Make–up supervisor Nancy Remley creates rosy cheeks on model Maggie Loesch as they prepare for the Pageant of the Masters in 2004. (DON LEACH, Coastline Pilot / December 31, 2013)

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Anthony Loesch's firstborn, Maggie, was in preschool when her teacher called him in for a meeting.

There might be a slight problem, she said worriedly. "I asked Maggie what you do, and she said you're Jesus Christ."

Loesch replied, "Well, I am — kinda."

Neither joking nor delusional, the Los Alamitos resident clarified that he portrays the central figure of Christianity at the Pageant of the Masters every summer — an activity that he shared with the smart-as-a-whip daughter, who is now 16.

For the upcoming season, Loesch, 56, will don Christ's attire and freeze for 90 seconds during the show's conclusion: Leonardo da Vinci's "The Last Supper." The part has been his for 14 years and will be his again, pending casting calls, of course.

The 2014 program of tableaux vivantes has been deemed "The Art Detective." Pageant organizers are holding auditions Saturday, Sunday and Jan. 9 at the Irvine Bowl Park as they search for men, women and children of all ages and sizes.

The cast members' dedication and support — on stage and behind the scenes — have breathed life into the 80-year-old Laguna Beach tradition, reflected Sharbie Higuchi, the show's marketing and public relations director.

"Quite simply, there would be no pageant without our volunteers," she said.

And what keeps them coming back? It's fun.

"It seems more like one big family reunion every summer," Higuchi said about the more than 500 volunteers. "Lifelong friendships have been formed through volunteering at the pageant. It is also a great bonding activity for families."

Loesch agrees.

His wife, Mary, played John the Beloved for the couple's two initial years in the event but dropped out after becoming pregnant with their second child, Lily. Loesch continued to drive to Orange County toting then 18-month-old Maggie. When it was time for his makeup to be applied and headpiece fitted, plethora of arms would reach out to cradle and watch her.

"When I was little, I remember a lot of people would hold me, and sometimes I would go to sleep in the headdress room," Maggie said. "In the makeup room, they would paint little lady bugs on my face. I've known them growing up, and we are all like one big family."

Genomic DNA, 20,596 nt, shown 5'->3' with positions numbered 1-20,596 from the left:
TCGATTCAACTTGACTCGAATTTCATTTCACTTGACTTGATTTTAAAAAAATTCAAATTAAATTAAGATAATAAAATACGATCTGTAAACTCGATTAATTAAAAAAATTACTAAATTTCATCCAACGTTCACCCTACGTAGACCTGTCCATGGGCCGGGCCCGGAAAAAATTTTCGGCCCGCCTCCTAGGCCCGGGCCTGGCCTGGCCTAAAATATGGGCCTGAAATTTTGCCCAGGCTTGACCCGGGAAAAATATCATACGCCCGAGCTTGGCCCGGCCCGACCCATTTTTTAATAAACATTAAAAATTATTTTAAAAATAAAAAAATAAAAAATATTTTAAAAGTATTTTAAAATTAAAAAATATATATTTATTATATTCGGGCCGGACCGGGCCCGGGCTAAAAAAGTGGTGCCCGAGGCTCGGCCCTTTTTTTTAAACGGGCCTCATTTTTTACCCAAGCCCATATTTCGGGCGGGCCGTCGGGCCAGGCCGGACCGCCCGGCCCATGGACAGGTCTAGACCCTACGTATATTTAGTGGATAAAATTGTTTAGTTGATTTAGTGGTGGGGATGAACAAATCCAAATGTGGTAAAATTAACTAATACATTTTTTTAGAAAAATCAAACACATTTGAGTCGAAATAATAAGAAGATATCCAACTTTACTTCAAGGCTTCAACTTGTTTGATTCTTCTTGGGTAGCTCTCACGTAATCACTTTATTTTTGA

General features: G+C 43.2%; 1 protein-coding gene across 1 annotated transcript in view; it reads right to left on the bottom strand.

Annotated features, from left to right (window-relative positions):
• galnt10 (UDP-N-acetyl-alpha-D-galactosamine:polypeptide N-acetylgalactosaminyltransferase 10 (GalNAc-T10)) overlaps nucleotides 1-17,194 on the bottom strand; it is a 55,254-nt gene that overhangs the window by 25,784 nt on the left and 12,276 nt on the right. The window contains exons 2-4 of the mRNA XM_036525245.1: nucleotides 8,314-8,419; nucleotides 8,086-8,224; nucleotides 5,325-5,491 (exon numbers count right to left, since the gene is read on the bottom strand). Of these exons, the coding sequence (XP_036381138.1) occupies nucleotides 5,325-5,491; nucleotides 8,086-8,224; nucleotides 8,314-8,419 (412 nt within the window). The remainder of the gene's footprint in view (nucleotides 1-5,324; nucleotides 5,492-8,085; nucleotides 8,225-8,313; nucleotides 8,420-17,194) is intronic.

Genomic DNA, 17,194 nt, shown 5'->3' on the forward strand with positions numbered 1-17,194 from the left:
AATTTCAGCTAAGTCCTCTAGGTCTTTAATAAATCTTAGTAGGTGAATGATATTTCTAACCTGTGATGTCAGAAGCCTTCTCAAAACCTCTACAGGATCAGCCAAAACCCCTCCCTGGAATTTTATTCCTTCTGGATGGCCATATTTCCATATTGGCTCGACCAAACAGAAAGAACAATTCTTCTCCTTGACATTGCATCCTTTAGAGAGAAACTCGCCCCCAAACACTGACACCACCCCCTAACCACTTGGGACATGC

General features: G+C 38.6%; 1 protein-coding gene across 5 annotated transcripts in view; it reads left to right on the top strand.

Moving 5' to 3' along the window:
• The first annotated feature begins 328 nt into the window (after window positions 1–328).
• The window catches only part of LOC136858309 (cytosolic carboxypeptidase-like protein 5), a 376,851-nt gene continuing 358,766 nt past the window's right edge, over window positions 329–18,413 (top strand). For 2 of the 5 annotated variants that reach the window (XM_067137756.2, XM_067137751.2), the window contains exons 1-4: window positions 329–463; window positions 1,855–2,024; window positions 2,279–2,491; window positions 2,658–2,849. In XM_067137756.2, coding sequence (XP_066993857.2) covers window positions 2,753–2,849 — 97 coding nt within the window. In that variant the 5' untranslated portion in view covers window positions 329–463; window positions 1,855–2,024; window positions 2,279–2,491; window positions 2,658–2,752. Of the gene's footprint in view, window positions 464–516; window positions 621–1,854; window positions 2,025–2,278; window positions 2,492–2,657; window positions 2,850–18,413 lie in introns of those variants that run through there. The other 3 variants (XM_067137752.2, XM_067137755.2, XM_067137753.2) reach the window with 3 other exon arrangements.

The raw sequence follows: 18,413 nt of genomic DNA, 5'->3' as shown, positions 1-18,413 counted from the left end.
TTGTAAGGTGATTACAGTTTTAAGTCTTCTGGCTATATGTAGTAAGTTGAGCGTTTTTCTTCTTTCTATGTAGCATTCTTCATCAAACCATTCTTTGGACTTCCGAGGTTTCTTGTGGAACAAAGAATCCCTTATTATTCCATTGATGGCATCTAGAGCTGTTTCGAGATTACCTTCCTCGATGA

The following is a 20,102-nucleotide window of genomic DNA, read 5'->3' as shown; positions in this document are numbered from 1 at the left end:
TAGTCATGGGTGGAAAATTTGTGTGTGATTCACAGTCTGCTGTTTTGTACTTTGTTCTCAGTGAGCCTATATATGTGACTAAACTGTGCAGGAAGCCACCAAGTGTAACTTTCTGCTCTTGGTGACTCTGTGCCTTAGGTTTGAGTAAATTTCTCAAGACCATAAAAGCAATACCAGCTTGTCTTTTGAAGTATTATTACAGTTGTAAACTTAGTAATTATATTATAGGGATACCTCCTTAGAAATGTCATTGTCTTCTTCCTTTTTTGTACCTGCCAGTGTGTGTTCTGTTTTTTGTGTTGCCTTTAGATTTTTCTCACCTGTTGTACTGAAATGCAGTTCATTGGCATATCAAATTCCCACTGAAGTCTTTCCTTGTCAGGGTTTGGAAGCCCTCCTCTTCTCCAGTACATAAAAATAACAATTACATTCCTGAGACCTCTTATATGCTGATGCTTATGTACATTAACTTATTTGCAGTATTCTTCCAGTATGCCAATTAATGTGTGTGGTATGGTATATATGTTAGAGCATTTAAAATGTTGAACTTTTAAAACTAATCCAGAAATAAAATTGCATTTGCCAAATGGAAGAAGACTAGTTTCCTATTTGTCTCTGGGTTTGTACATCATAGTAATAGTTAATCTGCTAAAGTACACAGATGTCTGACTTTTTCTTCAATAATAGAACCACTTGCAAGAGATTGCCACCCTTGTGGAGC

When she turned 5 — the minimum age for a pageant volunteer — Maggie began trying out for pieces. She was chosen to pose as an astronaut and was also in Diego Velázquez's "Las Meninas," among other works.

In retrospect, the father-daughter duo, who enjoy reconnecting with old friends and making new ones each year, said the pageant helped them bond as well.

"I still remember we had a 1969 Volkswagen Squareback, and we'd get in it and play music and sing all the way down," Anthony Loesch recounted. "On the way home, we'd play quiet music so she could calm down before bedtime. I was able to get really close to my daughter."

About seven years ago, another Loesch — Lily, 11 — joined the ranks. When not picked for an artwork, the sisters help out in the headdress department and wherever else they are needed. They say the pageant has provided an artistic education while helping them become social.

While the older Loesches have not felt the urge to sneeze, cough or itch while under the spotlight — even though the breeze has made Anthony's eyes water — Lily can't quite say the same.

"It was her first year, and she was onstage in 'Mother's Little Helper,'" the dad said, unable to hold back his laughter. "And there was a boy who was just about her age. He would move and the audience would laugh. She would see him getting a reaction and she began to move too. Finally, the pageant [team] said, 'You got to tell Lily not to move.'"

When he conveyed this message, after pointing to her equally guilty counterpart, Lily responded with an "Aww, OK."